School Resource Deputies teach students how to have healthy interactions with law enforcement
School Resource Deputies have a major job - keeping schools and everyone in those schools safe. To do that job, they have to build trust with the students.
"Consistency is very important, and that's one reason we keep the same SRDs at the same schools, sometimes for years, because they build those relationships with those young people and that's very important," said Steve Harbuck, Captain of the Community Services Division for the Bay County Sheriff's Office.
Having SRDs in schools allows teens to have healthy interactions with law enforcement, showing them most deputies have their best interests at heart.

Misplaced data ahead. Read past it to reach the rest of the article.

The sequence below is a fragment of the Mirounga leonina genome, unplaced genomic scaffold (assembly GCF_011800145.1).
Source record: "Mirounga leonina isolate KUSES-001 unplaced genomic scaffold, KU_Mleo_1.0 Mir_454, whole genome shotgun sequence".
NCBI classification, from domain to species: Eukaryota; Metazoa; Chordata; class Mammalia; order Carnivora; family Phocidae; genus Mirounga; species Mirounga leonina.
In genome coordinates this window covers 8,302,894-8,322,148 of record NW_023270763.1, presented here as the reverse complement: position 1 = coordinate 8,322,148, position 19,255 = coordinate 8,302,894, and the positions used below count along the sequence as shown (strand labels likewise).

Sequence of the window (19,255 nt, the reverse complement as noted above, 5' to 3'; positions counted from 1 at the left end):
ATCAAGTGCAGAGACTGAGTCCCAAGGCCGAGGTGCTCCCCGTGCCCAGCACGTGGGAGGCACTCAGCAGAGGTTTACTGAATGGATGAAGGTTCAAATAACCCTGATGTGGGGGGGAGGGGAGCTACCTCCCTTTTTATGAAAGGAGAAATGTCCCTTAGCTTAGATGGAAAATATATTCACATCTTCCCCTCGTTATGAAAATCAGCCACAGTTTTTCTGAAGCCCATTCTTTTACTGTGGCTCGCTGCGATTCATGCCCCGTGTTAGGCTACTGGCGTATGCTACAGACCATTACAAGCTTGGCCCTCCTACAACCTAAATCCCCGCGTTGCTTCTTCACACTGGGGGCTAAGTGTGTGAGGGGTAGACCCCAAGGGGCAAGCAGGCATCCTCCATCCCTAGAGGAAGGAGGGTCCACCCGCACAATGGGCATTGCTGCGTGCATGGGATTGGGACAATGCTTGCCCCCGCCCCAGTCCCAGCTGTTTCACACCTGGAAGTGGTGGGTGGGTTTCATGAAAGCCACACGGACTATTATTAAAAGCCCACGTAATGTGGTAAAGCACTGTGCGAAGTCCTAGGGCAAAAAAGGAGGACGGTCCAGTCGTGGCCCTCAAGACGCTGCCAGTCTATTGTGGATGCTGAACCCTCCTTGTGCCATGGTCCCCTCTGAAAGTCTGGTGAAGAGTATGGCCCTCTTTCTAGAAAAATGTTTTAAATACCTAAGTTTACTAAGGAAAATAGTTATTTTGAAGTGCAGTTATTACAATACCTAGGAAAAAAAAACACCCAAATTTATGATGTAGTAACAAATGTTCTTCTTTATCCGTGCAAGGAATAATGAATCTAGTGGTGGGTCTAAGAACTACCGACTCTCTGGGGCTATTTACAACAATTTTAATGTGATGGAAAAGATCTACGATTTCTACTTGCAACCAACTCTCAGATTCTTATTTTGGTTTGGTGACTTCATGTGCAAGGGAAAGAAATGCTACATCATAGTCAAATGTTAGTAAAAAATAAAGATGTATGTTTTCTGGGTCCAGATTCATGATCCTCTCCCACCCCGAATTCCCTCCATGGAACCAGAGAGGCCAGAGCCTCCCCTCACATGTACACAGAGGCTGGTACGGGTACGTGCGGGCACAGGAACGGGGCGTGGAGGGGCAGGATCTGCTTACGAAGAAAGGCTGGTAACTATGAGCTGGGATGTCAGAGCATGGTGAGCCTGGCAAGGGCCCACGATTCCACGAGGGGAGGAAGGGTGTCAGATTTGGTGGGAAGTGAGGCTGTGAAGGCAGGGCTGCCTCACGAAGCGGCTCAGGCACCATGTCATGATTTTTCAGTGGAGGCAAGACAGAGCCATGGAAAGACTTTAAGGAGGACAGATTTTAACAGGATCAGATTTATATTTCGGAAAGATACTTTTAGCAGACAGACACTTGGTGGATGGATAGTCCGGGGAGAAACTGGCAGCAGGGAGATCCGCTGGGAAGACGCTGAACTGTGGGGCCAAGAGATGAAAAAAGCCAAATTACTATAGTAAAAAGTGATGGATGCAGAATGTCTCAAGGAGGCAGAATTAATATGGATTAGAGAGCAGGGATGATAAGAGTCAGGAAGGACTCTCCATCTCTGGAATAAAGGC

"Aside from the authority figure, I guess I'm more like a mentor, counselor, doctor, you name it, I do it all," said Brooks Adkison, the School Resource Deputy for Mosley High School.
With 18 SRDs across all middle and high schools in the division, they're able to stay in tune with what's going on at each school.
"They keep their ear to the ground, so to speak, and so whatever the talk, the buzz, that's going on in the school, and anything about a threat or anything like that, they're hearing it," said Harbuck.
Since Hurricane Michael, the job at hand has become more critical than ever as they keep a close eye on the students they've come to know and love.
"They understand when they see a kid that they see everyday that's not acting the same or looking different, they pick up on that, they cue in on it," said Harbuck.
SRDs say they feel privileged to be the role model some kids may not have at home.
"Having somebody there to tell them it's going to be okay, it means the world to some of them."